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Home News Malaysians left stateless in Britain in row over colonial law

Malaysians left stateless in Britain in row over colonial law

Published on October 20, 2009

London — Hundreds of Malaysians who tore up their passports and set off for Britain in the belief they could claim citizenship under a quirk of colonial law have found themselves stateless and desperate.

"Dee," a trained architect from the resort island of Penang, is now reduced to washing up dishes at a Chinese restaurant in central London — a victim, he says, of a "citizenship that is not real."

"I have become an illegal immigrant… actually even worse because at least they have their own country to go back to. I don’t," the 34-year-old told AFP.

A little-known legal clause gave residents of Penang and Malacca — a seaside enclave south of the capital Kuala Lumpur — the status of British Overseas Citizenship (BOC) when Malaysia gained independence in 1957.

Ethnic Chinese in the two regions that were part of a British colony in the former Malaya, wary of discrimination under an independent nation dominated by Muslim Malays, had sought assurances they could resort to residing in Britain.

Immigration activists say that a few hundred Malaysians took up citizenship, most of them eventually being granted the right after residing in Britain for more than five years in the 1980s and 1990s.

Immigration laws tightened up in 2002, ending any chance for Malaysian BOCs to register as British citizens.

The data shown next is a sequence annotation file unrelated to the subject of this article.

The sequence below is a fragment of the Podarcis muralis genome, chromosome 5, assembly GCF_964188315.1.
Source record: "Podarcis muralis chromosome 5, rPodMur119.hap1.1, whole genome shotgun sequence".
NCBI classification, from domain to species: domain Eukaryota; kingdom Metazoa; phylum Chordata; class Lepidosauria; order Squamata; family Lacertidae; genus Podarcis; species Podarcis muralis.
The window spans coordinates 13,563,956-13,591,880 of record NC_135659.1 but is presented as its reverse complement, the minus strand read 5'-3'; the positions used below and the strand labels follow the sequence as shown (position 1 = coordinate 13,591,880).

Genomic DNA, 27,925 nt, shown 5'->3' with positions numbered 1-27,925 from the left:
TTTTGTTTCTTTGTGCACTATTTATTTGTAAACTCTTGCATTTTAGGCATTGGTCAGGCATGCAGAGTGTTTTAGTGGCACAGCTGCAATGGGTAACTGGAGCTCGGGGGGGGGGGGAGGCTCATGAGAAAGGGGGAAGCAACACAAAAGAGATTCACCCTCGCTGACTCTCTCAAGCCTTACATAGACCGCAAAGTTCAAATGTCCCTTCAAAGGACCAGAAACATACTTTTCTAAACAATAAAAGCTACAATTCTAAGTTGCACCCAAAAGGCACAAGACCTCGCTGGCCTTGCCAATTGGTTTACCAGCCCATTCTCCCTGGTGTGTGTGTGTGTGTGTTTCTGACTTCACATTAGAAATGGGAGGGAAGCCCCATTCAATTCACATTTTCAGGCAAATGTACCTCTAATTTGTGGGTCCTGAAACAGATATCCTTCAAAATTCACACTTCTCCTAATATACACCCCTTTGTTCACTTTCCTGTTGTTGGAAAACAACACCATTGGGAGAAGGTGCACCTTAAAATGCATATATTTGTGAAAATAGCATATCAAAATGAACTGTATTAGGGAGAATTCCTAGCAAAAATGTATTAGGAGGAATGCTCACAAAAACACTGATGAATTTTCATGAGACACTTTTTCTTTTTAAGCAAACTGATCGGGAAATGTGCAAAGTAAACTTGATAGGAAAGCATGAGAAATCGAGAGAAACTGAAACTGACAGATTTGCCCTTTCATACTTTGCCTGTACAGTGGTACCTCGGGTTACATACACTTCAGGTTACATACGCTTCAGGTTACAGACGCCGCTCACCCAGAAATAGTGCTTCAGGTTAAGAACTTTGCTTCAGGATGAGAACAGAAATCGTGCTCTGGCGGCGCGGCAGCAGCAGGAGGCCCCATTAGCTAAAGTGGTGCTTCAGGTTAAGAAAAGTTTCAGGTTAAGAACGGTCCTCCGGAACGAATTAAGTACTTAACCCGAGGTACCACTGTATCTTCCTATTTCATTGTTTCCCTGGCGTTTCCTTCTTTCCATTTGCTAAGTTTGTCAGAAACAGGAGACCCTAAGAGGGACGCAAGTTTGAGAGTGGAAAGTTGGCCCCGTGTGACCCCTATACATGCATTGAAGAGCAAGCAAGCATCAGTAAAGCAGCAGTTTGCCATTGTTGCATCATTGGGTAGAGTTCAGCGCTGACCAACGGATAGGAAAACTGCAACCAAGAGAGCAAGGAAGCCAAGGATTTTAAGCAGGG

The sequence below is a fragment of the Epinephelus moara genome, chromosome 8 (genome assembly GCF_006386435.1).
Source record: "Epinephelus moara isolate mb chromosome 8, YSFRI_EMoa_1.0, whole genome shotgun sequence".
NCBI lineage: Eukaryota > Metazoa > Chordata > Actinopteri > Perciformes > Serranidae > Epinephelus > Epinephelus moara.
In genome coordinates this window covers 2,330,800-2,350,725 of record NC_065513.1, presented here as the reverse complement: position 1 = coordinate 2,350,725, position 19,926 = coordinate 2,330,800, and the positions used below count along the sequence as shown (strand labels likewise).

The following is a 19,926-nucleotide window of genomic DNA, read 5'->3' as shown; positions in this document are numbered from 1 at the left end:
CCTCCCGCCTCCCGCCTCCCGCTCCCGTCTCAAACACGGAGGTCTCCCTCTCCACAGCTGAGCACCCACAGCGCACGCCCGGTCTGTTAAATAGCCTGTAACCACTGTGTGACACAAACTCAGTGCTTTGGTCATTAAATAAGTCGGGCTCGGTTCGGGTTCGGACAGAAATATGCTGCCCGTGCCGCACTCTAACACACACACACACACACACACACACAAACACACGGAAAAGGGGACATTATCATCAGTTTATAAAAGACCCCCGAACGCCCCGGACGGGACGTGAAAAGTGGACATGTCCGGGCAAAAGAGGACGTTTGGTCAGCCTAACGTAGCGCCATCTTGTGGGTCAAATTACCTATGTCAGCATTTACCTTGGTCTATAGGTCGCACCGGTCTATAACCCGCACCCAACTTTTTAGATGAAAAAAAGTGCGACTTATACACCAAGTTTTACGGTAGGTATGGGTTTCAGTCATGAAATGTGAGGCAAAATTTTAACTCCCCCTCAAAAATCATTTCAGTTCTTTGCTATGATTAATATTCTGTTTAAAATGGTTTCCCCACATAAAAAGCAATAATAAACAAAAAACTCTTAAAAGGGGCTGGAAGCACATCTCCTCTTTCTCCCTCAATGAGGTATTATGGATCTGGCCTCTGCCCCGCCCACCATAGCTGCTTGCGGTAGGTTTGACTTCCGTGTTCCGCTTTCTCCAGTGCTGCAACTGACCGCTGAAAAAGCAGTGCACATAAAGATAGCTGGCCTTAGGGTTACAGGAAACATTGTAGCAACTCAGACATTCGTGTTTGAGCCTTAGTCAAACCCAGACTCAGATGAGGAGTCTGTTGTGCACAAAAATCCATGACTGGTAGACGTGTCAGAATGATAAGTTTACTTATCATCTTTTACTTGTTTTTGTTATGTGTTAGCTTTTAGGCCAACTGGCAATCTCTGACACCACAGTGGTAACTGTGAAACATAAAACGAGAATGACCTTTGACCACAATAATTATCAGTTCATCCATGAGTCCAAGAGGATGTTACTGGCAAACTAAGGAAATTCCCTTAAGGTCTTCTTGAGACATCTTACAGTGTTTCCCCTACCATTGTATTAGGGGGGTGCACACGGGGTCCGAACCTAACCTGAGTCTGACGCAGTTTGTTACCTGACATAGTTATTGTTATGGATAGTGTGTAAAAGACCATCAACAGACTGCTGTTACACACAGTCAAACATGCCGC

But confusion over the change, combined with shady immigration lawyers out to make a buck, meant many Malaysians continued to pursue applications. Dee, who had seen many BOC friends successfully gain citizenship, applied in 2003.

Ben Scaro, an Australian lawyer who advocates their cause, says the situation became messier as cases were left unresolved for years, and letters sent in 2005 told applicants they could not proceed unless they showed they had lost Malaysian citizenship.

As a result, a large number of BOCs including Dee renounced their Malaysian citizenship — a process that is extremely difficult to reverse.

"I filled up the forms to renounce my citizenship and my Malaysian passport was cut up," Dee says. "I was told by the officials at the Malaysian High Commission here that I was no longer a Malaysian citizen."

"What makes it worse is the British government saying it’s very hard to renounce Malaysian citizenship and declaring we are still Malaysian while the Malaysian government says we are not Malaysian any more but British. Its crazy."

Sealing their fate, an Asylum and Immigration tribunal in July 2008 ruled that Malaysian BOCs who have or had Malaysian citizenship do not have a right to reside in Britain.

"We are looking at a situation where nearly 1,000 Malaysians who have given up their citizenship are now BOCs but have no right to stay in the UK," Ben Scaro said.

It also ruled that a Malaysian BOC does not lose their Malaysian citizenship by applying for a BOC passport or renunciation of Malaysian nationality.